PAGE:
1) I have discovered lately that in spite of Oprah and her minion with the cute glasses trying to get me to declutter my library, I should never, never give away books. This is because there's about a 15-year statute of brain limitation on anything I read before that. An old, forgotten (no kidding) book is a brand new book to me.
2) I discovered this because -- as part of my eternal quest to be a better writer in the genres of mystery and detective fiction -- I've started rereading my favorite series. Serieses? This summer, I read all the Sue Grafton, Kinsey Millhones, from A is for Alibi right up to but not entirely including R is for Ricochet and enjoyed them a bunch. Had no clue (as they say), no recollection at all, about who done what to whom or why. Nice surprises all around. And now I have gone back to the very foundations of the detective story (No. Not all the way to Poe, but close.) and started reading or maybe rereading Agatha Christie's Miss Marple Series.
Here, my darlings, is what I deduced:
Agatha Christie doesn't give a crap about her characters.
And neither, so much, do I.
The Miss Marples are as follows, in order:
- The Murder at the Vicarage (1930)
- The Body in the Library (1942)
- The Moving Finger (1943)
- A Murder is Announced (1950)
- They Do It with Mirrors, or Murder with Mirrors (1952)
- I AM HERE
- A Pocket Full of Rye (1953)
- 4.50 from Paddington, or What Mrs. McGillicuddy Saw! (1957)
- The Mirror Crack'd from Side to Side, or The Mirror Crack'd (1962)
- A Caribbean Mystery (1964)
- At Bertram's Hotel (1965)
- Nemesis (1971)
- Sleeping Murder (written around 1940, published 1976)
As evidenced by Point #1, above, I don't actually know whether I ever read these novels but I did have a mental picture of how they would have been if I had. Each little jewel would have been a delectable sojourn in the quaint, atmospherically English village of Saint Mary Mead. (A misty, marvelous getaway such as I had discovered more than fifteen years ago (Woo Hah!) in the gardens of Brother Cadfael.) There would be the feisty, adorable Miss Marple solving crimes that would have me on the edge of my fluffy couch. Wringing my hands. Hoping for the best.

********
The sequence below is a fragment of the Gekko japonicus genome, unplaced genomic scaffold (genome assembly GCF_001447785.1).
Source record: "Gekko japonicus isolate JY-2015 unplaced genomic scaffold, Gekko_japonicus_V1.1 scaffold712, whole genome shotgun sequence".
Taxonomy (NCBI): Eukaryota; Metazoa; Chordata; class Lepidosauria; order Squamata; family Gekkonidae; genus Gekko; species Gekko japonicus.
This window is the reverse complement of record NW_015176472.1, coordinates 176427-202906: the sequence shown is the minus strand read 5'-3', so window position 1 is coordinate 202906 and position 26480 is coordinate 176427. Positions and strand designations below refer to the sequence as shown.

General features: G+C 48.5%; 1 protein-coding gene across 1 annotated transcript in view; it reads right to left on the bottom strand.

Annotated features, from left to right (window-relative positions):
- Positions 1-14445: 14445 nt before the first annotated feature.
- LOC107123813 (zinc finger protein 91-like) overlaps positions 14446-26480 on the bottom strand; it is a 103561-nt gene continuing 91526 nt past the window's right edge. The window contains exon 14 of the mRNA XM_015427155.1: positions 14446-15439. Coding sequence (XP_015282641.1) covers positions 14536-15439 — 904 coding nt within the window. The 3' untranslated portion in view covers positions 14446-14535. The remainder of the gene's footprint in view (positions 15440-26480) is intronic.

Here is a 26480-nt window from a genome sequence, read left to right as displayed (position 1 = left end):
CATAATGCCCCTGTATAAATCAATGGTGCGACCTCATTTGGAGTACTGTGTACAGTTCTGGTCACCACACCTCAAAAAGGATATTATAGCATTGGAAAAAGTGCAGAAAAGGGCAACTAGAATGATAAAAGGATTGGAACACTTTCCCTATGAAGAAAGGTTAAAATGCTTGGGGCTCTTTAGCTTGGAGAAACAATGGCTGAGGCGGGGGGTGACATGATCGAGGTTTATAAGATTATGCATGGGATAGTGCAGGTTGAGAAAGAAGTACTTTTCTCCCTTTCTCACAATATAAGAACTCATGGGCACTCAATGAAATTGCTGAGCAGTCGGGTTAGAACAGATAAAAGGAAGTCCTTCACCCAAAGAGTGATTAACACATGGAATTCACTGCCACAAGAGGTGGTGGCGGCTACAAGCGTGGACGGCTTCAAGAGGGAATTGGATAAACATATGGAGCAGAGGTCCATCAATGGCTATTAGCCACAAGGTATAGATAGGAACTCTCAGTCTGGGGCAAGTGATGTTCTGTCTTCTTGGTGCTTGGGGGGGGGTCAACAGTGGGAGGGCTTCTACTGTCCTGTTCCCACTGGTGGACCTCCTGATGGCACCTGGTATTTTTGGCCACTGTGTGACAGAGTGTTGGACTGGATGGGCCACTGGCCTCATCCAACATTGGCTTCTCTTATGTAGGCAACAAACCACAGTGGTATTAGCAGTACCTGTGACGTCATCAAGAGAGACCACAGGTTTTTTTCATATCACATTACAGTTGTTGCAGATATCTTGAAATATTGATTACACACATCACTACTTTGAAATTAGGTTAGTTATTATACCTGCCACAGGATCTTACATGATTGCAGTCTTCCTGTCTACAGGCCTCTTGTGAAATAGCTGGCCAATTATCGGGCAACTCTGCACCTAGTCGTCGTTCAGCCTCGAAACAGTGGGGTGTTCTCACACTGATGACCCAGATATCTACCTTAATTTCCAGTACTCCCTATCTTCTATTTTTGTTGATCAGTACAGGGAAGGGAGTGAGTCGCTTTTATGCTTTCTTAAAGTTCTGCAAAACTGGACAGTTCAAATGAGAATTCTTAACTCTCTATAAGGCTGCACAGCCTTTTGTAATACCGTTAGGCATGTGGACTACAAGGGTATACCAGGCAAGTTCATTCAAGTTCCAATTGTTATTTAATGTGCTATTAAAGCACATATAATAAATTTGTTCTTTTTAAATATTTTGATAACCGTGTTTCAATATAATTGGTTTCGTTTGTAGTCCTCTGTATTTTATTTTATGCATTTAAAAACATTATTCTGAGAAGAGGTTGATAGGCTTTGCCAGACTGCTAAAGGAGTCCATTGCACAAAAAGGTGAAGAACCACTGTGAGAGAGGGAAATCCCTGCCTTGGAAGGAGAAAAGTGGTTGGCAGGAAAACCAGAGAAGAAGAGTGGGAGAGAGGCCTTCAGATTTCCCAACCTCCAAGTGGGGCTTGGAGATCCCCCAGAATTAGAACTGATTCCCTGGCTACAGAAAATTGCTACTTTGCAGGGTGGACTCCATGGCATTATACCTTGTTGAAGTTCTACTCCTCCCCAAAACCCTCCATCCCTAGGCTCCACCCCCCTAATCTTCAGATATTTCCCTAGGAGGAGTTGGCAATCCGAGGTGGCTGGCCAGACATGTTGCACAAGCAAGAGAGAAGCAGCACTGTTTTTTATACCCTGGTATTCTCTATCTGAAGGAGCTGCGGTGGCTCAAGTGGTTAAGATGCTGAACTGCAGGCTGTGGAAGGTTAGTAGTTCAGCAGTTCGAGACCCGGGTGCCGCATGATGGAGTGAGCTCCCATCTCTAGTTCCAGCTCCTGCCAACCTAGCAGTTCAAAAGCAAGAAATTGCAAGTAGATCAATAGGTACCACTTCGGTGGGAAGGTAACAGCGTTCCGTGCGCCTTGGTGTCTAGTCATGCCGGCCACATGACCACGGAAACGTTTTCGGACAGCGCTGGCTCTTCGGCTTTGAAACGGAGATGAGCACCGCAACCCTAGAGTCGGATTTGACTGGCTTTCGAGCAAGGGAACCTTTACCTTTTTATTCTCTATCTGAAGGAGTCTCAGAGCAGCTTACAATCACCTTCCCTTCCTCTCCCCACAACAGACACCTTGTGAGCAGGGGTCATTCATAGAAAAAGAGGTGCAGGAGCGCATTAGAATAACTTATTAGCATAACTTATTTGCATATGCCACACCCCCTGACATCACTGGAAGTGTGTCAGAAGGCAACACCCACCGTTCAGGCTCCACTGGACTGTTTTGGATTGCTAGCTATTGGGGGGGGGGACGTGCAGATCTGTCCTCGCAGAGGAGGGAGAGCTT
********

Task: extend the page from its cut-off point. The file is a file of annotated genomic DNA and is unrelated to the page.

Not in the least.
The Miss Marple series IMHO is about as gutwrenching as a game of Sudoku. Oh, it's entertaining. But it's not romantic or even engrossing. Each of these short novels is a puzzle. And that's pretty much it. I want to know who done it. I want to know bad, because certainly the stories are engaging, like any puzzle or game. There are so many suspects. And murder is always stalking somebody. Miss Marple is always looking elderly, fragile and confused and being very tough, sharp and cynical. And I don't care very much. If Miss Marple got run over by a lorry, I wouldn't put flowers on her grave, if you know what I mean.
The Sue Graftons turned out to be just the opposite. I don't really care very much about the crime. I didn't remember the slightest detail until the fog began to clear slightly in R is for R and I quit rereading. It's Kinsey I love. Kinsey I remember everything about, even now, even when her antics are obscured by the mists of Ann Brain Time. Kinsey and her sweet, cute 84-year-old landlord, her efficient shiplike apartment, fitted out in teak -- with a porthole. OMG. I want that. I love her peanut butter and pickle sandwiches. I envy her every Big Mac. I'm impressed by the insouciance with which she makes some very poor romantic choices. When she goes off to do something incredibly stupid, I worry, I fret, I pace (Mental pacing; very good exercise.) If she died, I'd be personally sad.
So? So what? So I've stopped beating myself up so much about my own novels not being incredibly plot driven. Stopped worrying about not having enough "red herring" characters in the storyline. I love feisty, scared-but-still-daring, Allie. And Tom, her blind bombshell. I just do. I think if I can ever find a &**(^^%$% agent and a %^&;$%^^^ publisher, readers will, too. And if not?
I'm happy as I am.